Though he continues to defer a decision about whether he'll once again challenge an incumbent U.S. senator, Chris McDaniel addressed Lee County Republicans this week and urged a resolute commitment to conservative principles in the face of what he characterized as a corrupt and compromised political establishment. A fiery state lawmaker from Jones County who rose to prominence after narrowly defeating U.S. Sen. Thad Cochran in a contested 2014 primary, McDaniel said on Monday he hasn't yet decided whether he'll likewise challenge U.S. Sen. Roger Wicker next year. If not federal office in 2018, a 2019 run for a statewide post also remains a possibility. "I believe that liberty and constitutionalism is the way to get our country back to prosperity and if I can better do that in the lieutenant governor's position then I would do that," McDaniel said. "If I can better do it in the U.S. Senate, I would do it there."
Congressman Steven Palazzo, R-Miss., reacts to Charlottesville riots
Congressman Steven Palazzo has reacted to the weekend violence at a white nationalist rally in Charlottesville, Virginia. Palazzo was in Oak Grove Tuesday to present a legislative update to a meeting of Forrest-Lamar Republican Women. "There are a lot of ignorant people in the world who don't take their citizenship in America very seriously," Palazzo said. "For Americans to enact violence on other Americans and not be respectful of their beliefs and their ideals and their thoughts, it's not the America I grew up in." Palazzo spoke about tax reform and healthcare reform efforts during the meeting.
Black lawmakers, including Bennie Thompson, say Confederate statues should come out of Capitol
Members of the Congressional Black Caucus are reviving calls to remove Confederate statues from the Capitol following the violence at a white nationalist rally in Virginia. The "Unite the Right" rally of white supremacists and subsequent clash with counter-protesters began as a protest against the Charlottesville city council's decision to remove a statue of Confederate general Robert E. Lee. Since the rally, other localities have moved to take down Confederate statues -- and some lawmakers think the Capitol should consider following suit. Rep. Bennie Thompson (D-Miss.), the sole African American member of the Mississippi delegation, had demanded his state flag not be displayed due to its inclusion of the Confederate battle emblem. Asked about the remaining statues in the Capitol, Thompson this week reiterated that Confederate imagery should be removed from the complex: "Confederate memorabilia have no place in this country and especially not in the United States Capitol."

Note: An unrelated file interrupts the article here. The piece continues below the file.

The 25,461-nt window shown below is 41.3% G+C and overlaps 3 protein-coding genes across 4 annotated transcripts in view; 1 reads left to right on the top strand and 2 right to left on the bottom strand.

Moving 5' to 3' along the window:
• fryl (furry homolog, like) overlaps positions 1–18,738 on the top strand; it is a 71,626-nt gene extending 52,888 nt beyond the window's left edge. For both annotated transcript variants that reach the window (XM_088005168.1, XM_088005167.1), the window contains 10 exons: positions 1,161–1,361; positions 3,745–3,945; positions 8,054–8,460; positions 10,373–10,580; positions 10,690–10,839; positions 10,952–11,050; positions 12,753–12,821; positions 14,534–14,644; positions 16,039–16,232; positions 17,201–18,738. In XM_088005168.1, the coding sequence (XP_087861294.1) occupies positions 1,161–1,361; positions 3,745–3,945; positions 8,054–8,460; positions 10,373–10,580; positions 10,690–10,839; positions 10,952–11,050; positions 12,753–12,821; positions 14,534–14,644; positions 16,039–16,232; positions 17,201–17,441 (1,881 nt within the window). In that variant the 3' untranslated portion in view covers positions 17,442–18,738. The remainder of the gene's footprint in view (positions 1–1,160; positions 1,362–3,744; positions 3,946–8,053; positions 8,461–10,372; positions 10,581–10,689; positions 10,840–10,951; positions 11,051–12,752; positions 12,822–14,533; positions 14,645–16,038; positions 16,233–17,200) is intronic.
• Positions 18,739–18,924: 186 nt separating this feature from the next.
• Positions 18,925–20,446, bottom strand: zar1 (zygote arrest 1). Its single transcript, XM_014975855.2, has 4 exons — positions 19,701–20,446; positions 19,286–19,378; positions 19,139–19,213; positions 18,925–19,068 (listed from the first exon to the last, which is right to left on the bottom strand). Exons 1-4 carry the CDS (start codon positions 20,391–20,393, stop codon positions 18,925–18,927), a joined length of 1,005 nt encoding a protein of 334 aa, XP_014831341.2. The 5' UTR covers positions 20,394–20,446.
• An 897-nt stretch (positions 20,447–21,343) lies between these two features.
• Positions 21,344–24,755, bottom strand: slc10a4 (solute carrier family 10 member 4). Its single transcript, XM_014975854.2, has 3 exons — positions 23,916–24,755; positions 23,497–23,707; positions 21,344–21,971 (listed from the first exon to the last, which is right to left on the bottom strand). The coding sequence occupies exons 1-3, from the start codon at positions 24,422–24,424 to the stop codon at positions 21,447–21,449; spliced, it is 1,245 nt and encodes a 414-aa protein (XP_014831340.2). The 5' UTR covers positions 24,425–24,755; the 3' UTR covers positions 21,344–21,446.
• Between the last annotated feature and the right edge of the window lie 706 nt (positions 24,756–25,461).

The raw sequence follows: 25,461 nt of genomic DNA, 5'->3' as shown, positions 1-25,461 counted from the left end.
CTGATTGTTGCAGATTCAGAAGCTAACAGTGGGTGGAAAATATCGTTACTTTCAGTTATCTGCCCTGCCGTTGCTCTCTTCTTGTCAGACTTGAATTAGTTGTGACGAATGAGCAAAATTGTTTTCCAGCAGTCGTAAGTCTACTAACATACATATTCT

Confederate statues in U.S. Capitol likely going nowhere
Some of the most famous Confederate statues sit smack dab in the U.S. Capitol -- and there are no plans to remove them. The Capitol's Confederate statues are part of the National Statuary Hall Collection, created more than 150 years ago as a means to represent two citizens of each state under the dome. Rep. Bennie Thompson (D-Miss.) on Tuesday did call for lawmakers in both parties "to work with me to ensure the permanent removal of all offensive and despicable Confederate imagery" from the Capitol. But other congressional Democrats have largely stayed out of the fray. House Republicans blocked a vote in 2015 on Thompson's resolution calling for the removal of Confederate flag imagery from the Capitol after a white supremacist killed nine parishioners at an African-American church in South Carolina. Confederate statues hail from nine states: Georgia, Florida, Alabama, West Virginia, Louisiana, Mississippi, North Carolina, South Carolina and Virginia.
Roy Moore and Luther Strange Head for G.O.P. Runoff in Alabama Senate Race
Roy S. Moore, a former chief justice of the State Supreme Court, and Senator Luther Strange emerged from a crowded Republican field on Tuesday in a special Senate primary in Alabama, according to The Associated Press. They will face off for their party's nomination next month in a runoff election, a contest that will test President Trump's clout in a deeply conservative state. Neither Mr. Strange, 64, backed by Mr. Trump and millions of dollars in spending by outside groups, nor Mr. Moore, 70, a favorite of evangelical voters, received more than 50 percent of the vote in a race that evolved into seeing who could embrace Mr. Trump more when the leading contenders were closely aligned on policy. But Mr. Moore significantly outpolled Mr. Strange. Mr. Trump is expected to campaign in the state for Mr. Strange, and outside Republican groups are already preparing to attack the lightly funded Mr. Moore with a negative ad campaign.
Trump tried to save their jobs, but these workers are quitting anyway
Kipp Glenn grew tired of standing for eight-hour shifts, assembling steel furnace doors. His knees ached from 25 years on the concrete factory floor. So even after President Trump made his job at Carrier a symbol of American prosperity and vowed to save it, the Indiana native took a buyout. "What we want to call 'blue-collar jobs' are on the way out," he said. At a time when the Trump administration argues that creating manufacturing jobs is a critical national goal -- even coordinating with states on generous subsidy packages to woo blue-collar employers -- many factory workers are making a surprising decision: They're quitting. Government data shows workers in the sector are giving up their jobs at the fastest pace in a decade. That's a powerful sign, economists say, that workers think they can find work elsewhere.
Supposedly symbolic, state travel bans have real bite